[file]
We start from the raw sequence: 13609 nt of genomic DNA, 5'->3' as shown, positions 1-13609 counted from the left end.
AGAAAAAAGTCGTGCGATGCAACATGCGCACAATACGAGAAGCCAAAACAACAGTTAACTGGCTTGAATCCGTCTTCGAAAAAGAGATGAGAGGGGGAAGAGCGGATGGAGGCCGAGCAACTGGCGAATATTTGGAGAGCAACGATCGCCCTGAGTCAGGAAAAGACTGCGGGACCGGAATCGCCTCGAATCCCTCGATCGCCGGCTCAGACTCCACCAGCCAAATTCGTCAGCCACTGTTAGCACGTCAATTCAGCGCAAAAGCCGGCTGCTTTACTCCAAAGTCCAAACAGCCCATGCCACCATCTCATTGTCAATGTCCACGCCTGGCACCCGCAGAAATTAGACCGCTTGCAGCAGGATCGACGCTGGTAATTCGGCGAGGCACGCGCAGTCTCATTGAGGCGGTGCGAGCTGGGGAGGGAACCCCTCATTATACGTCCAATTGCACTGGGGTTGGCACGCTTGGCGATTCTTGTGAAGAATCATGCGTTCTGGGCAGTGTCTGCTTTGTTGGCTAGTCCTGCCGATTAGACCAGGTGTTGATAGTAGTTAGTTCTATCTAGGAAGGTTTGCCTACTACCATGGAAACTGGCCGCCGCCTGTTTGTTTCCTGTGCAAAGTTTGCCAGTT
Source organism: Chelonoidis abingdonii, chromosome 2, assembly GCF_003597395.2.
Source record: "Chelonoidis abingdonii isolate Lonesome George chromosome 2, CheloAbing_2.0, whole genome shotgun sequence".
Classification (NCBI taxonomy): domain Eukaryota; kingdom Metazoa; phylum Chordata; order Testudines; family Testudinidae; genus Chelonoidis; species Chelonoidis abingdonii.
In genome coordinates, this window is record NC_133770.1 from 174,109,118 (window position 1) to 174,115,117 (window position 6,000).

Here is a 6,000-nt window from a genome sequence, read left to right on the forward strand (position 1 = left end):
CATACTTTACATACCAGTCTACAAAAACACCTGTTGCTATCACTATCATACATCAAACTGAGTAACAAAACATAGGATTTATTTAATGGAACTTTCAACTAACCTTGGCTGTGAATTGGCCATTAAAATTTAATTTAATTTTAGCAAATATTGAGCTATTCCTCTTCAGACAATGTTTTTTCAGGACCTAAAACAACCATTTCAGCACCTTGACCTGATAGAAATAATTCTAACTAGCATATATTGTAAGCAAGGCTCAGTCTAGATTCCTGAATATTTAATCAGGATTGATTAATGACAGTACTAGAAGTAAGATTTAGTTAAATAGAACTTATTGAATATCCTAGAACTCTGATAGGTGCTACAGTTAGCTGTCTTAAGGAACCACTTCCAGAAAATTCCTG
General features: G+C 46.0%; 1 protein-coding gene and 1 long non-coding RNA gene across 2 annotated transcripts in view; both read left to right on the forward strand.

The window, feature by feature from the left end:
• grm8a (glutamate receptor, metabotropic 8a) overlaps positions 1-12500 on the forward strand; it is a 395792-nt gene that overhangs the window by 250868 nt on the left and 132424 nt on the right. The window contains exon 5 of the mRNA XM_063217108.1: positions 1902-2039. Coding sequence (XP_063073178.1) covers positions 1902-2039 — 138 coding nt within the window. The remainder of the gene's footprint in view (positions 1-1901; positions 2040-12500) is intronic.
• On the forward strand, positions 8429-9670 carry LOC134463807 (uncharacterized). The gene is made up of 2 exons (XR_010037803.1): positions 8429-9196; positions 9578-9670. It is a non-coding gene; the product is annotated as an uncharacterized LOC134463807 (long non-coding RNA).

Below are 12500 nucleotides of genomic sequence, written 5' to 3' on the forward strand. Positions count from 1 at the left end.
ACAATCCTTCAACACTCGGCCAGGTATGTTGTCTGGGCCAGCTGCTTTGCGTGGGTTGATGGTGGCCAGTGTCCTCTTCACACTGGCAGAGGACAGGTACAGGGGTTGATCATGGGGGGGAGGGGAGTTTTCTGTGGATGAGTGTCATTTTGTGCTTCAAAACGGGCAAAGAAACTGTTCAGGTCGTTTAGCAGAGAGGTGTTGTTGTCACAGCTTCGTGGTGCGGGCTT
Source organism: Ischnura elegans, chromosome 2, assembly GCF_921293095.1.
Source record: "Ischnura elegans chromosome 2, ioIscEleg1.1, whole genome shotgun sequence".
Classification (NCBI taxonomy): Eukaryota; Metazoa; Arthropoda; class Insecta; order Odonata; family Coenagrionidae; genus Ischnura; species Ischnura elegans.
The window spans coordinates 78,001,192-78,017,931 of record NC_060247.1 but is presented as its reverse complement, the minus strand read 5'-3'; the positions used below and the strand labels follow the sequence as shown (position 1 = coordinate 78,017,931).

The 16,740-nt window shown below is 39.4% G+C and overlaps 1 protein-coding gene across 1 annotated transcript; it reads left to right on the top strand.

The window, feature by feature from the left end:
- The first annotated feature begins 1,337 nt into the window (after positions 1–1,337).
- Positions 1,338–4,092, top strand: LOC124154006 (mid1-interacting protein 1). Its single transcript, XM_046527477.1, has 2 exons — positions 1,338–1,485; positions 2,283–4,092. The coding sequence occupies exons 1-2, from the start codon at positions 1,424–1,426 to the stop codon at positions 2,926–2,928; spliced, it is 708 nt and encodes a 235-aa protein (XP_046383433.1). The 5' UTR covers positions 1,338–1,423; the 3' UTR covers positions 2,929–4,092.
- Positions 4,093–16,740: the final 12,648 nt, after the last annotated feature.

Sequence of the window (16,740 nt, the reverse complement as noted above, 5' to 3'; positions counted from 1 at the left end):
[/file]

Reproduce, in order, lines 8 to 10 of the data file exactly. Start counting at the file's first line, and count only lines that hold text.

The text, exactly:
CATACTTTACATACCAGTCTACAAAAACACCTGTTGCTATCACTATCATACATCAAACTGAGTAACAAAACATAGGATTTATTTAATGGAACTTTCAACTAACCTTGGCTGTGAATTGGCCATTAAAATTTAATTTAATTTTAGCAAATATTGAGCTATTCCTCTTCAGACAATGTTTTTTCAGGACCTAAAACAACCATTTCAGCACCTTGACCTGATAGAAATAATTCTAACTAGCATATATTGTAAGCAAGGCTCAGTCTAGATTCCTGAATATTTAATCAGGATTGATTAATGACAGTACTAGAAGTAAGATTTAGTTAAATAGAACTTATTGAATATCCTAGAACTCTGATAGGTGCTACAGTTAGCTGTCTTAAGGAACCACTTCCAGAAAATTCCTG
General features: G+C 46.0%; 1 protein-coding gene and 1 long non-coding RNA gene across 2 annotated transcripts in view; both read left to right on the forward strand.

The window, feature by feature from the left end: